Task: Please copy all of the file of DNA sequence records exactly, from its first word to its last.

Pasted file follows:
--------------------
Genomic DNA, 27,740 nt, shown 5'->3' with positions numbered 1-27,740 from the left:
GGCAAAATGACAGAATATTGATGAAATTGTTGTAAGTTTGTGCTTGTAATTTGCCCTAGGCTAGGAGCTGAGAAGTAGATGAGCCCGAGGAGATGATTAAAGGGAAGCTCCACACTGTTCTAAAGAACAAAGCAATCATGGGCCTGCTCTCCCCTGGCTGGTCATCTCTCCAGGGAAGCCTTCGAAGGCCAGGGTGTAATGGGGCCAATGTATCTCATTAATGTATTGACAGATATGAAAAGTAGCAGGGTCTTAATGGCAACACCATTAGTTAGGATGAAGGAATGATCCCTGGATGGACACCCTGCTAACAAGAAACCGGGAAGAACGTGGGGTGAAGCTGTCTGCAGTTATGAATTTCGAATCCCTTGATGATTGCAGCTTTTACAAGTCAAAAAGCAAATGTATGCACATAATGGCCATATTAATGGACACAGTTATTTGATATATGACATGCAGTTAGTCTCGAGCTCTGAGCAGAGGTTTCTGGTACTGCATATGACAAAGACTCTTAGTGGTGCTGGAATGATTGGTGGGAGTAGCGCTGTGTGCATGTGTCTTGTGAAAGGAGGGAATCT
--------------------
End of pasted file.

Genomic DNA, 27,740 nt, shown 5'->3' with positions numbered 1-27,740 from the left:
GGCAAAATGACAGAATATTGATGAAATTGTTGTAAGTTTGTGCTTGTAATTTGCCCTAGGCTAGGAGCTGAGAAGTAGATGAGCCCGAGGAGATGATTAAAGGGAAGCTCCACACTGTTCTAAAGAACAAAGCAATCATGGGCCTGCTCTCCCCTGGCTGGTCATCTCTCCAGGGAAGCCTTCGAAGGCCAGGGTGTAATGGGGCCAATGTATCTCATTAATGTATTGACAGATATGAAAAGTAGCAGGGTCTTAATGGCAACACCATTAGTTAGGATGAAGGAATGATCCCTGGATGGACACCCTGCTAACAAGAAACCGGGAAGAACGTGGGGTGAAGCTGTCTGCAGTTATGAATTTCGAATCCCTTGATGATTGCAGCTTTTACAAGTCAAAAAGCAAATGTATGCACATAATGGCCATATTAATGGACACAGTTATTTGATATATGACATGCAGTTAGTCTCGAGCTCTGAGCAGAGGTTTCTGGTACTGCATATGACAAAGACTCTTAGTGGTGCTGGAATGATTGGTGGGAGTAGCGCTGTGTGCATGTGTCTTGTGAAAGGAGGGAATCT